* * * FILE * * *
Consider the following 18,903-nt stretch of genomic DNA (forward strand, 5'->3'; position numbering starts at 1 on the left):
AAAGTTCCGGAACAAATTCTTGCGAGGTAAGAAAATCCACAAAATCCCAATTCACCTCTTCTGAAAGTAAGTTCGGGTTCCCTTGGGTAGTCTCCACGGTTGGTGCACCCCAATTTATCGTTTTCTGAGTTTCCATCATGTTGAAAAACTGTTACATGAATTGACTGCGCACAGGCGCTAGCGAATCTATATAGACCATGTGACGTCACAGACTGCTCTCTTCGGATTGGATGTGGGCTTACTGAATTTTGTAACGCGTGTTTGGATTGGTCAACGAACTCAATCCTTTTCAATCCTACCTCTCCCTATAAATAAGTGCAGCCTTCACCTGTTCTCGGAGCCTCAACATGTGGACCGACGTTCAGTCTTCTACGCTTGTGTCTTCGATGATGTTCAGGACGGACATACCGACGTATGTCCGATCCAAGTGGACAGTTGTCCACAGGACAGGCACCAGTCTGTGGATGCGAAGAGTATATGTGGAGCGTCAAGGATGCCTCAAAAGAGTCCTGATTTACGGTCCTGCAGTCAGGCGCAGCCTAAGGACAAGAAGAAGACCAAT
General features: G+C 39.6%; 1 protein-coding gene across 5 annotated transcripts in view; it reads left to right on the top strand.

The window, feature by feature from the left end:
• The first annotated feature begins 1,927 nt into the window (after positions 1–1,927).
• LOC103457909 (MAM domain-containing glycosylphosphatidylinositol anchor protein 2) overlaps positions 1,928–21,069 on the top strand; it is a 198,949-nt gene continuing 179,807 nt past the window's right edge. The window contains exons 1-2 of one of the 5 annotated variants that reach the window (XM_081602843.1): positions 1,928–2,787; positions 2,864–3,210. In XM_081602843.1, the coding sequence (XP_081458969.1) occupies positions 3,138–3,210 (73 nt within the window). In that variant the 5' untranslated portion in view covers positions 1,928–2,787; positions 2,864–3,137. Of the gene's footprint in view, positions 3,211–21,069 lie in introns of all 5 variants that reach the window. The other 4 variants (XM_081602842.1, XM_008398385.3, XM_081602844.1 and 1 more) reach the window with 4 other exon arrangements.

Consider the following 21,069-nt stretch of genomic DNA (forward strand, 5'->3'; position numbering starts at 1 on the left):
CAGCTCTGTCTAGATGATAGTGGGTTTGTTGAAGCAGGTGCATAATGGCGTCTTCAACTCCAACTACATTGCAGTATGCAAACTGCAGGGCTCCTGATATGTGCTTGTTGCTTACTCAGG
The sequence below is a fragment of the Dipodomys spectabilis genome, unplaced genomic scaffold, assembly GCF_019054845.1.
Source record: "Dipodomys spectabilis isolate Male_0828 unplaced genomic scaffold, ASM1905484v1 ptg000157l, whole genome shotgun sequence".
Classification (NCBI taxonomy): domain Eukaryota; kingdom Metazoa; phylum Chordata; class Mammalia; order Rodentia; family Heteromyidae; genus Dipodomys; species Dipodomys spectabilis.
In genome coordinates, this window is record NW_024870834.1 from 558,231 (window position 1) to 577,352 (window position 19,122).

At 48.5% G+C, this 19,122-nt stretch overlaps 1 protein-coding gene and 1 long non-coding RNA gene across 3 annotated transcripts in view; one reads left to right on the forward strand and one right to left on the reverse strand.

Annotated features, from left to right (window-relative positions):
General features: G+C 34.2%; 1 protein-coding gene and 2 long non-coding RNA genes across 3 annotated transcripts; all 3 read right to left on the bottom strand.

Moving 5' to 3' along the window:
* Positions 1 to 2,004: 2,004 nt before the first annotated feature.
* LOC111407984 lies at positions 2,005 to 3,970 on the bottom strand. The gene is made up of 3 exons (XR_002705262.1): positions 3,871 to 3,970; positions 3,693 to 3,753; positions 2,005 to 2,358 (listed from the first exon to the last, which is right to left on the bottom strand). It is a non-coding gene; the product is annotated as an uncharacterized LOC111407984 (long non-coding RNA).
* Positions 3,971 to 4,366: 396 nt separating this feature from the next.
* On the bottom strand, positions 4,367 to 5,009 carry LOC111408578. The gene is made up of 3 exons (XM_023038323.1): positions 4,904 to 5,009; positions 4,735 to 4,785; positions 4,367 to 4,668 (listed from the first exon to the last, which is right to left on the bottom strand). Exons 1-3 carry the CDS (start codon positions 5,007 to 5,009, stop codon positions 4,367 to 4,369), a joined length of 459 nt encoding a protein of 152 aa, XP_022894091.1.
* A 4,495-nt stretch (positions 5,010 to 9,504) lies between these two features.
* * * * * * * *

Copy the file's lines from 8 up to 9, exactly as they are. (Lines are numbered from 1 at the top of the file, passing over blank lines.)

CAGCTCTGTCTAGATGATAGTGGGTTTGTTGAAGCAGGTGCATAATGGCGTCTTCAACTCCAACTACATTGCAGTATGCAAACTGCAGGGCTCCTGATATGTGCTTGTTGCTTACTCAGG
The sequence below is a fragment of the Dipodomys spectabilis genome, unplaced genomic scaffold, assembly GCF_019054845.1.